Stage 1: Level 4

• Studying Social Sciences: A Critical Approach. 20 Credits, Core
• Introduction to Crime and Criminal Justice. 20 Credits, Core
• Crime Scene Investigation. 20 Credits, Option
• British Society Since 1945: Rethinking History. 20 Credits, Option
• A Critical History of Crime and Punishment. 20 Credits, Core
• Introduction to Psychology. 20 Credits, Core
• Criminological Theory. 20 Credits, Core

Stage 2: Level 5

• Social Science Methodologies: Interpreting the Social World. 20 Credits, Core
• Psychology and Crime: Victims and Offenders. 20 Credits, Core
• Legal and Moral Constructions of Crime and Criminal Behaviour. 20 Credits, Core
• Constructing Mental Health and Crime. 20 Credits, Core
• Applying Social Science in Real World Contexts: Research and Employment. 20 Credits, Core
• Elective Module 20 Credits, Core

Stage 3: Level 6

• Models of Forensic Psychology. 20 Credits, Core
• Work Placement . 40 Credits, Core
• Dissertation: Theory and Practice in Criminal Justice. 40 Credits, Core
• International Perspectives on Crime. 20 Credits. Core

Reading lists

All reading lists can be found here.

Learning activities and assessment

The programme adopts a range of teaching methods in order to provide a varied experience, allowing all students to learn appropriately.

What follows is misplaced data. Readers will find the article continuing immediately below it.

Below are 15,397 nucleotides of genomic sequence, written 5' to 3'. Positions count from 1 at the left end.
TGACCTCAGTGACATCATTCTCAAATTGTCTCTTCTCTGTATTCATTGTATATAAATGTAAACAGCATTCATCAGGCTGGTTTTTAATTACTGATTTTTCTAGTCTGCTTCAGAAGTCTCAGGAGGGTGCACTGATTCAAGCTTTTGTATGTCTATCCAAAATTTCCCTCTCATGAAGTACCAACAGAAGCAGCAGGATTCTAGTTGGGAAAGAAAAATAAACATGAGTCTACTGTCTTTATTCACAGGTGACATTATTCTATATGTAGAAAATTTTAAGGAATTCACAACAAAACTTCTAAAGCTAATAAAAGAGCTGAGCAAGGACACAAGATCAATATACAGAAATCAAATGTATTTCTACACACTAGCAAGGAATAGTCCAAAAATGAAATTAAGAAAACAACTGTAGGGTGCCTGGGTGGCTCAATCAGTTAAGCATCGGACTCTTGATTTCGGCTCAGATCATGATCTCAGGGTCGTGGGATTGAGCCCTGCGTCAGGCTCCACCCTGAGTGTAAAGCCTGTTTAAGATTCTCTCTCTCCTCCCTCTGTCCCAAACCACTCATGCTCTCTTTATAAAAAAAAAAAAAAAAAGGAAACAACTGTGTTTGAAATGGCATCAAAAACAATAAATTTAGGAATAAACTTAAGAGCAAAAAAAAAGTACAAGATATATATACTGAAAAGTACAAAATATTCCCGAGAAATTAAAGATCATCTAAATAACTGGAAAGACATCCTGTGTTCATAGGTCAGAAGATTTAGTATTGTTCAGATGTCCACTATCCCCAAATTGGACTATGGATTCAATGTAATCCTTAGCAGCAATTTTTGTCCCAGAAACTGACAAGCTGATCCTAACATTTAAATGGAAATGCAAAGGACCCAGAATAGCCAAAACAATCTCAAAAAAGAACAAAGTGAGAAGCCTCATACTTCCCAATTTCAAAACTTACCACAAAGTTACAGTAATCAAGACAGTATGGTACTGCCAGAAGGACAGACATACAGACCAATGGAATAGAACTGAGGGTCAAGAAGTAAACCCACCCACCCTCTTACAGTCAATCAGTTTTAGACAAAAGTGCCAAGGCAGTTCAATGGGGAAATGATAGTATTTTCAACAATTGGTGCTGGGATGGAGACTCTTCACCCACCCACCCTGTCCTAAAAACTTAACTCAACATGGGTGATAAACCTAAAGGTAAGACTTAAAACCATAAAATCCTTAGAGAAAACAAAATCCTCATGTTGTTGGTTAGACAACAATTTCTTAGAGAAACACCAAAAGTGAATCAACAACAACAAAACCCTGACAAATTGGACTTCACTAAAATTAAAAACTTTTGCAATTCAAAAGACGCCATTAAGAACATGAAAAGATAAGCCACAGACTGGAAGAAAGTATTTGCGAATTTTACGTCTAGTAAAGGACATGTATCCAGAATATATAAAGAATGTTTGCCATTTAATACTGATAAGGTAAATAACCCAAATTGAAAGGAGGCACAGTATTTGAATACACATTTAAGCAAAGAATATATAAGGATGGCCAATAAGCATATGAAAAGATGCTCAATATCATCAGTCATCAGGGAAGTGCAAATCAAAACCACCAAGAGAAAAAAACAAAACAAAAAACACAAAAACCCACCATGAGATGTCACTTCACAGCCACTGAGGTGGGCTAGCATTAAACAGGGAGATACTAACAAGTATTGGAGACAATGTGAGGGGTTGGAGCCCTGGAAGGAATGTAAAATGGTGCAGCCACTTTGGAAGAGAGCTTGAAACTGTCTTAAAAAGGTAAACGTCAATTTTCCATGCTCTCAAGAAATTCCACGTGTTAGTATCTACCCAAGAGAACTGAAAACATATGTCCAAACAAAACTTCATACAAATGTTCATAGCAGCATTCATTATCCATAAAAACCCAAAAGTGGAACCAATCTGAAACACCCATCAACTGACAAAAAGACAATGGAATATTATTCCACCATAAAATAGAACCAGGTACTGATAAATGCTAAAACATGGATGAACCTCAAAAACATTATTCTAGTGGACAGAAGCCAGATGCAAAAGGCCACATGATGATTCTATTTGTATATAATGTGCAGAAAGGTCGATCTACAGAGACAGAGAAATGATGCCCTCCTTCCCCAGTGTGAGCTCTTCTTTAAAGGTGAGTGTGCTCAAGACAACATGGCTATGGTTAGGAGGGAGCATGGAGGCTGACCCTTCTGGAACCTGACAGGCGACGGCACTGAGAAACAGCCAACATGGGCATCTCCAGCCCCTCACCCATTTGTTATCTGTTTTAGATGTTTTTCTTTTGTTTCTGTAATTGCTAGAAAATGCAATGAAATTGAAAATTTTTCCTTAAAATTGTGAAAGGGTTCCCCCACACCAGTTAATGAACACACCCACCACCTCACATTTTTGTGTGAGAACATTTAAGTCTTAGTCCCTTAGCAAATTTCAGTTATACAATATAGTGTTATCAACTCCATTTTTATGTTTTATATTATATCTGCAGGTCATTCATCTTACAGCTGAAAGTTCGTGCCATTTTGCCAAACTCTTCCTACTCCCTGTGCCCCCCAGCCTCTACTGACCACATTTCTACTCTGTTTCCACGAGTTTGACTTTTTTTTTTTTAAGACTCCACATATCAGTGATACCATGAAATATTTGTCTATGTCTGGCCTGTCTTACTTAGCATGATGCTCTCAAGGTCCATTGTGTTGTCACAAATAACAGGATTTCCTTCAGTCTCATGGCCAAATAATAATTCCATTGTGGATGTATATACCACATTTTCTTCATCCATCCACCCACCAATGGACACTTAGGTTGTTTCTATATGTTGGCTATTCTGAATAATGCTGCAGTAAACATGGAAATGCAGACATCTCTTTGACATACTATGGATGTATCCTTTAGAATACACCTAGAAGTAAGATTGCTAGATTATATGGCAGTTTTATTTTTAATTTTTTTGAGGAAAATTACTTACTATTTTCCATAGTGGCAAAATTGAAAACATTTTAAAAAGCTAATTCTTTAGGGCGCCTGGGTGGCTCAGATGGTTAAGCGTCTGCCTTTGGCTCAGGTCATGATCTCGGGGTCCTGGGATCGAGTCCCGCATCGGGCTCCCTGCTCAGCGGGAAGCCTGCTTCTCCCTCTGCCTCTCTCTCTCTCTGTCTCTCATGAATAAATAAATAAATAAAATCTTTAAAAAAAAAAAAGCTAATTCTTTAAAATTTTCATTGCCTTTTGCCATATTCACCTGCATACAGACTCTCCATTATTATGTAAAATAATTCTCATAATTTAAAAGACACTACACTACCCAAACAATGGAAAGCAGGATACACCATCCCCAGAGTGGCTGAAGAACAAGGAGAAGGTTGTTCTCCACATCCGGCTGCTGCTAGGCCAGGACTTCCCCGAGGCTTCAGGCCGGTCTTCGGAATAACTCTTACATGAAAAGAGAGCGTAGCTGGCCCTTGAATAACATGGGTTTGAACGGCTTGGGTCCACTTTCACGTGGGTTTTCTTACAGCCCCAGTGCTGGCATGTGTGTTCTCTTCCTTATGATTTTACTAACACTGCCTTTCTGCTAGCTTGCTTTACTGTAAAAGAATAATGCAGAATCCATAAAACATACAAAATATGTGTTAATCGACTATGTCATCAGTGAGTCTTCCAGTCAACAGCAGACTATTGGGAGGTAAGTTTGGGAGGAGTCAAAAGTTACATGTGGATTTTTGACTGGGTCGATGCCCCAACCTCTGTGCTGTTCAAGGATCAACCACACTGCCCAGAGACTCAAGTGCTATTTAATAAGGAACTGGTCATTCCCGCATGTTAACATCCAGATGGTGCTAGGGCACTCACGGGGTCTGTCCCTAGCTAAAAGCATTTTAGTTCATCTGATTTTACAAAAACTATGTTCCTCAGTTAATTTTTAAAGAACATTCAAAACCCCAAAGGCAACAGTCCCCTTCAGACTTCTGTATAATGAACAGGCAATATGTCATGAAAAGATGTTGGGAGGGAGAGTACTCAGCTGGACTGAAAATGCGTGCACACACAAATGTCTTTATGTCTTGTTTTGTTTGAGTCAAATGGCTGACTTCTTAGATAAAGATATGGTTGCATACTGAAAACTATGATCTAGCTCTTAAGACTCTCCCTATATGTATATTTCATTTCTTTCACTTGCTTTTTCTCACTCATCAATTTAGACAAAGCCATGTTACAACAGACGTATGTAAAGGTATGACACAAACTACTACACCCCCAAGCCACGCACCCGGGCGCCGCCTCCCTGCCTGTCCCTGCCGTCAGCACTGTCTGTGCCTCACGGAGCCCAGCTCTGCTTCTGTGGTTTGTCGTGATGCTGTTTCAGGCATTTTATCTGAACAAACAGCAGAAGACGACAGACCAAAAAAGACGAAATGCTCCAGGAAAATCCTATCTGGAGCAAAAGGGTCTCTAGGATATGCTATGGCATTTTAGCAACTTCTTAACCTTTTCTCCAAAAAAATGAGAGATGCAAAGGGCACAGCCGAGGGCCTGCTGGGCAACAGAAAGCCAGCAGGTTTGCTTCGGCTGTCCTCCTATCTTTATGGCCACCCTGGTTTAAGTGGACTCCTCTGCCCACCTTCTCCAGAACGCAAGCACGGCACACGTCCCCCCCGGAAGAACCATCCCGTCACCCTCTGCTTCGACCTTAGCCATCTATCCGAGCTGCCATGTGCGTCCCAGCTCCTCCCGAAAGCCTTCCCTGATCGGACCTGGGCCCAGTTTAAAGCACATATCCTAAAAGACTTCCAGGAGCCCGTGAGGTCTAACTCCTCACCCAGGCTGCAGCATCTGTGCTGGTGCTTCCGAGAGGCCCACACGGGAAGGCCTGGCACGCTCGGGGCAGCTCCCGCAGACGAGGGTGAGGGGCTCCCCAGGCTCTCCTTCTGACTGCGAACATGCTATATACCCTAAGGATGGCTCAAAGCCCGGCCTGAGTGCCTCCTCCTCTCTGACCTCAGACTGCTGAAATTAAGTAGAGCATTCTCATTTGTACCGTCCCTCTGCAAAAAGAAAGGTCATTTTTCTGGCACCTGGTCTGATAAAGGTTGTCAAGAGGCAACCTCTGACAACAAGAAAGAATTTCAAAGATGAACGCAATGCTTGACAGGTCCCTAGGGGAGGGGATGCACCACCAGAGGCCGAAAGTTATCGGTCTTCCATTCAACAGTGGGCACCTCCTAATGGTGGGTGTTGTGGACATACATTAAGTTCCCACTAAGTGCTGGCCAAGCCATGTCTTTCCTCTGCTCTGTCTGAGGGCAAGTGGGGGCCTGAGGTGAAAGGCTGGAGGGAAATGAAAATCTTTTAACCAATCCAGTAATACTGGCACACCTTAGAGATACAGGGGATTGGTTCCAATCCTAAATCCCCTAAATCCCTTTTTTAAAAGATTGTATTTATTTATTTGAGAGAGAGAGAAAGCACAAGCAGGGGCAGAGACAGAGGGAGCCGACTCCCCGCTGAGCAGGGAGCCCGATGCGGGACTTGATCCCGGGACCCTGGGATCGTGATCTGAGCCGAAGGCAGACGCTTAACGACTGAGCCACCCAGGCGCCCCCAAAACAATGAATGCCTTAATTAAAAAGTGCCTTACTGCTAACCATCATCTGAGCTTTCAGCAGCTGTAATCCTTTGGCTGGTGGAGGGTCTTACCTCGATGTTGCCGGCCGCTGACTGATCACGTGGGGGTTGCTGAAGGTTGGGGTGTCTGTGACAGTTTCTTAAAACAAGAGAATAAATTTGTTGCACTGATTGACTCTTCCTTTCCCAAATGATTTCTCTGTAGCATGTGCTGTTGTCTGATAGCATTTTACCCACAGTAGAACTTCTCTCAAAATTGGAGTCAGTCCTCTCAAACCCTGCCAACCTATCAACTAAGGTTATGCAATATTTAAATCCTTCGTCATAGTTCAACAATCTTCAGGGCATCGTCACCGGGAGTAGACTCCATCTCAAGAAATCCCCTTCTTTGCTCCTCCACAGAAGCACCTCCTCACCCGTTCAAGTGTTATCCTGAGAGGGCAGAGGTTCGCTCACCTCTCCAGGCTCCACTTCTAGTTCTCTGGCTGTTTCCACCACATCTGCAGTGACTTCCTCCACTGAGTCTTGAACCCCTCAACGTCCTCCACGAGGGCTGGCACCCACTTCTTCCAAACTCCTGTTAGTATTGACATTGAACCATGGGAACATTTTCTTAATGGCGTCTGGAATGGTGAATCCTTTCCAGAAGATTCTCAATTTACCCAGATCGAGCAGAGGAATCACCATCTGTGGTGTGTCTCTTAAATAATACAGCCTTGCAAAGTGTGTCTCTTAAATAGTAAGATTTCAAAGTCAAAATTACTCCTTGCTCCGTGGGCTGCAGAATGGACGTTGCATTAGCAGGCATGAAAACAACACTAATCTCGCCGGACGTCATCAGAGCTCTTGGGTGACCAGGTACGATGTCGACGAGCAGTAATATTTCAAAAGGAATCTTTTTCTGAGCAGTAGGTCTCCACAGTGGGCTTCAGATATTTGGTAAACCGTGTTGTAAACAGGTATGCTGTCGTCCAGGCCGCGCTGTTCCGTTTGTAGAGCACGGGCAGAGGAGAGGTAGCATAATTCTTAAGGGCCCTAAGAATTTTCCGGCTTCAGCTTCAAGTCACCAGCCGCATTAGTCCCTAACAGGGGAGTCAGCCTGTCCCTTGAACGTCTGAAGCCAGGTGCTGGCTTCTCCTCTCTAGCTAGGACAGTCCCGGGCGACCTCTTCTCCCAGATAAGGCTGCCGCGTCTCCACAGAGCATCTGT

Some modules take place on the wider faculty arena, bringing students into contact with students of other disciplines. In your first year, you will typically be in lectures, workshops and seminar groups with other students from your degree programme. You will also have individual and group tutorials with your Personal Tutor to develop your learning skills and style. In your second year, you will experience teaching styles similar to those in year one but also encouraging you to apply your developing skills to constructing research approaches and projects. In your final year you will apply those skills to more independent work on a dissertation and in a work placement as well as applying the knowledge acquired in previous years to two specialist crime modules.

Assessment varies by module. Assessment methods include individual and group presentations, essays, reports and examinations. Students are offered opportunities to present formative assessment in all modules where this is feasible. The assessment diet is incremental: a maximum of 2,000 words or the equivalent per module in the first year, graduating in length to offer the opportunity for a major piece of academic work and a work-related academic analysis in your final year.

Career support and prospects

Career support

The University is committed to helping students develop and enhance employability and this is an integral part of many programmes. Specialist support is available throughout the course from Career and Employability Services including help to find part-time work while studying, placements, vacation work and graduate vacancies. Students are encouraged to access this support at an early stage and to use the extensive resources on the Careers website.

Discussing options with specialist advisers helps to clarify plans through exploring options and refining skills of job-hunting. In most of our programmes there is direct input by Career Development Advisers into the curriculum or through specially arranged workshops.